Mommy, Where Did Video Games Come From?

Do you ever think about the initial introduction, of video games? Who made them? Well I do, often, and then I forget to do some research. It turns out that today was the perfect day to dive into video game history. This weekend started off with taking my 12 year old mini-nerd to Theater Competitions, then ended with the other two minis falling ill and the cherry on top? Was when I tripped over a laundry basket and potentially broke my baby toe. So I thought I would take the time today to research and share. So here goes!

In 1947, two “video games” were born. They were not twins, but there is great debate as to which game actually came first.

Cathode Ray Tube Amusement Device

One (above) was inspired by a missile simulation. It was called a “Cathode Ray Tube Amusement Device” and it was made by Thomas T. Goldsmith Jr. and Estle Ray Mann.

 

chess

Dr. Dietrich Prinz loading his chess program

The other was a chess game. Yes, a chess game. It was a theoretical computer chess program, developed as an example of machine intelligence by Alan Turing and Dietrich Prinz.

1971 introduced the Pre-Golden age of  Arcade Video Games  The first being “Galaxy Game”.  This was the first coin operated, commercially sold video game. Shortly followed in 1972 by “Pong”.  Pong was developed by Atari and rose in popularity very quickly, clearing the way for other video games to replace pinball machines in the arcades.   The “Pre-Golden age of Video Arcade games: 1972-1977

* Did you know: The movie Tron released in 1982, was actually inspired by the  Arcade Video Game, Pong. The creator of Tron, Steven Lisberger, became inspired to make the movie after seeing Atari’s breakthrough game Pong. As well as watching a demo from a tech company that showed off  the potential of CGI Graphics.  Beginning development of the movie Tron began in 1976

Thanks to the growing popularity of   Arcade Video Games, 1978 begins the “Golden Age” of  Arcade Games.

1980 Arcade

Opening the Golden Age for  Arcade Video games was Taito’s Space Invaders.  The golden age also introduced official genre categorizations. You know: Action-adventure, Adeventure, Role-Playing, Beat ‘Em Up, Etc… Between 1978 and 1982 the industry for  Arcade Video Games skyrocketed.   After Space Invaders became such a hit,  businesses everywhere wanted to monopolize on this video game action and arcade video games began to appear everywhere.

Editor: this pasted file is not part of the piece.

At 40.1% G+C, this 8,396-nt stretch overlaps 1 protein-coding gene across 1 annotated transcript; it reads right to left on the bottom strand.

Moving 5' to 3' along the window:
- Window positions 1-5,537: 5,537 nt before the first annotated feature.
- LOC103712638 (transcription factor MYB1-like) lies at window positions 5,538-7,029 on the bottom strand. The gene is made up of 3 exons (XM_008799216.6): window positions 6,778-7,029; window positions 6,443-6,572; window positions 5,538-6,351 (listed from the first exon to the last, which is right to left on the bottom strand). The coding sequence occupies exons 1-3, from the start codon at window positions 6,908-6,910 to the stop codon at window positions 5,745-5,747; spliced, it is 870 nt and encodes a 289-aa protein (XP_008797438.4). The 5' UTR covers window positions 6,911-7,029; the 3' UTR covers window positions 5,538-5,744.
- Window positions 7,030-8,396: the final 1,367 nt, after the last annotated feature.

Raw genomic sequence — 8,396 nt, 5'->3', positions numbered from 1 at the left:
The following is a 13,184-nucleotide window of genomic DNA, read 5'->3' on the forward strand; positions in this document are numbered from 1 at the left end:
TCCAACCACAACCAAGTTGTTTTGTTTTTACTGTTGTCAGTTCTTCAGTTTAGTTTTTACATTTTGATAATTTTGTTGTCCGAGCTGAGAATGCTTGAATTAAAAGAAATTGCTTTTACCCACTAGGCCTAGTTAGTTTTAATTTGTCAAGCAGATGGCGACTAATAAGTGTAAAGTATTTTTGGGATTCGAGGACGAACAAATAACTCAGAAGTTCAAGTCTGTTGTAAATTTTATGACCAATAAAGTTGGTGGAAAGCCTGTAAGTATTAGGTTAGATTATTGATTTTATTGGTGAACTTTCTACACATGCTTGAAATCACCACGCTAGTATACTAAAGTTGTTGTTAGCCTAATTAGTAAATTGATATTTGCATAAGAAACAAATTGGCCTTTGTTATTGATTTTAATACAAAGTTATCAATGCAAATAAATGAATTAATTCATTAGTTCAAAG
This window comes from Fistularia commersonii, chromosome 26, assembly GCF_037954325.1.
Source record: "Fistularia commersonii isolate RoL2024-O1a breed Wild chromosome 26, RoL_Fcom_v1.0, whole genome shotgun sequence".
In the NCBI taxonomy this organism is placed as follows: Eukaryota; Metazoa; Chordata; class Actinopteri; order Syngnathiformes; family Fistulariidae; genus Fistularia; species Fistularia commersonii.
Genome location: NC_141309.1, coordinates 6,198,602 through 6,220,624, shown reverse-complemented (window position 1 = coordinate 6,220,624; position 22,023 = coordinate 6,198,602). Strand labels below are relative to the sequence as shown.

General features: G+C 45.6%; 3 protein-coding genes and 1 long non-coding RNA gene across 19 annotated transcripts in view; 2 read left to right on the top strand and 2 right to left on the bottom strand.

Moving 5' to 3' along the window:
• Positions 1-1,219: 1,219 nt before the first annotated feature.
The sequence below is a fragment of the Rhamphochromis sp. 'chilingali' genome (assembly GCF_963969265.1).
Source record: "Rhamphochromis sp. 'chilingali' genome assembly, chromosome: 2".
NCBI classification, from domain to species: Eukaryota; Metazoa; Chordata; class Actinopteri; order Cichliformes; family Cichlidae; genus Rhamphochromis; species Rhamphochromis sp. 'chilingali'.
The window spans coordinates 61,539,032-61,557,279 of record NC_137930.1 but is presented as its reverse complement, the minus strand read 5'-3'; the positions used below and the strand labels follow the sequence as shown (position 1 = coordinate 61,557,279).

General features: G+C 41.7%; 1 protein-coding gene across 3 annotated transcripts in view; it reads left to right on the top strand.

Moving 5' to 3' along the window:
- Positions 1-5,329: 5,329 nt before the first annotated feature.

By 1987  the demand for Arcade Video Games began to fade, thanks to the rising popularity of home video game consoles. Marking the Post-Golden Age for Arcade Video Games. 1987-present

 

Video games in the home weren’t really common until 1972 when Magnavox released the “Brown Box” later renamed  to  the Magnavox Odyssey.

Magnavox_Odyssey

This was the first game console that could be connected to your TV at home.  It featured games like: Brain Wave,  Interplanetary Voyage,  Prehistoric Safari and Table Tennis.   However, video game consoles really didn’t even become popular in households until Atari released an in home version of the game Pong in 1975.

pong

 

In the mid-70’s,  home gaming really spun off into a couple of directions. Video game consoles which you could hook up to your television, or video games you could play on your computer.
The late 70’s really brought online gaming into reality with clumsy plain-text interfaces. Hey! Everything has to start somewhere right? Improvements to the online gaming concept were made in the 80’s when  Superset Software created Snipes!. Snipes! was originally released in 1982 as a monochrome single player game. It was later re-released as a text-mode networked computer game created to test Netware and demonstrate it’s capabilities. (Netware is a computer network operating system developed by Novell, Inc.) Snipes! was the first network multi-player game ever made!

In 1983 the video game industry crashed.  A lot of things happened.  Games were poorly developed, big companies went bankrupt, poor marketing and a lot of people thought that video games were just a fad that people would quickly get over. (We sure proved those people wrong!)
But out of the ashes rose the phoenix right?

1985 brought with it the third generation 8 bit video game consoles. (This is where my experience with video games begins!) With Nintendo paving the way with their bundled console options and Super Mario Bros. , Gyromite and Duck Hunt. Nintendo also offered a variety of controller types that were accessories to specific games. (For instance, Duck Hunt had the gun that went with it.)
Legend of Zelda released in 1986 later followed by sequel games and the introduction of the Final Fantasy series. These games became iconic as the world’s most successful video games and RPG franchises. Following  NES grand entrance to the world of video games,  there were 2 other main competitors. Sega and Atari.
These days, thanks to the pioneers of video games, we have so many options to choose from.

Where are they now?
Due to a series of unfortunate events Atari ended up selling the name and assets to Hasboro Interactive for 5 million dollars.  Now Atari is owned by a company  named infrogrames.

In 1999 Sega shifted gears and became a 3rd party software developing company, and they are doing quite well with that change. Good for them!

Now that my curiosities have been quenched.  If I have missed anything  please feel free to comment and help me add corrections. There are so many contradicting sources of information, it is often difficult to figure out which is right and which is wrong.

 

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One thought on “Mommy, Where Did Video Games Come From?

  1. Pingback: Video Games and the Gamer Girl |

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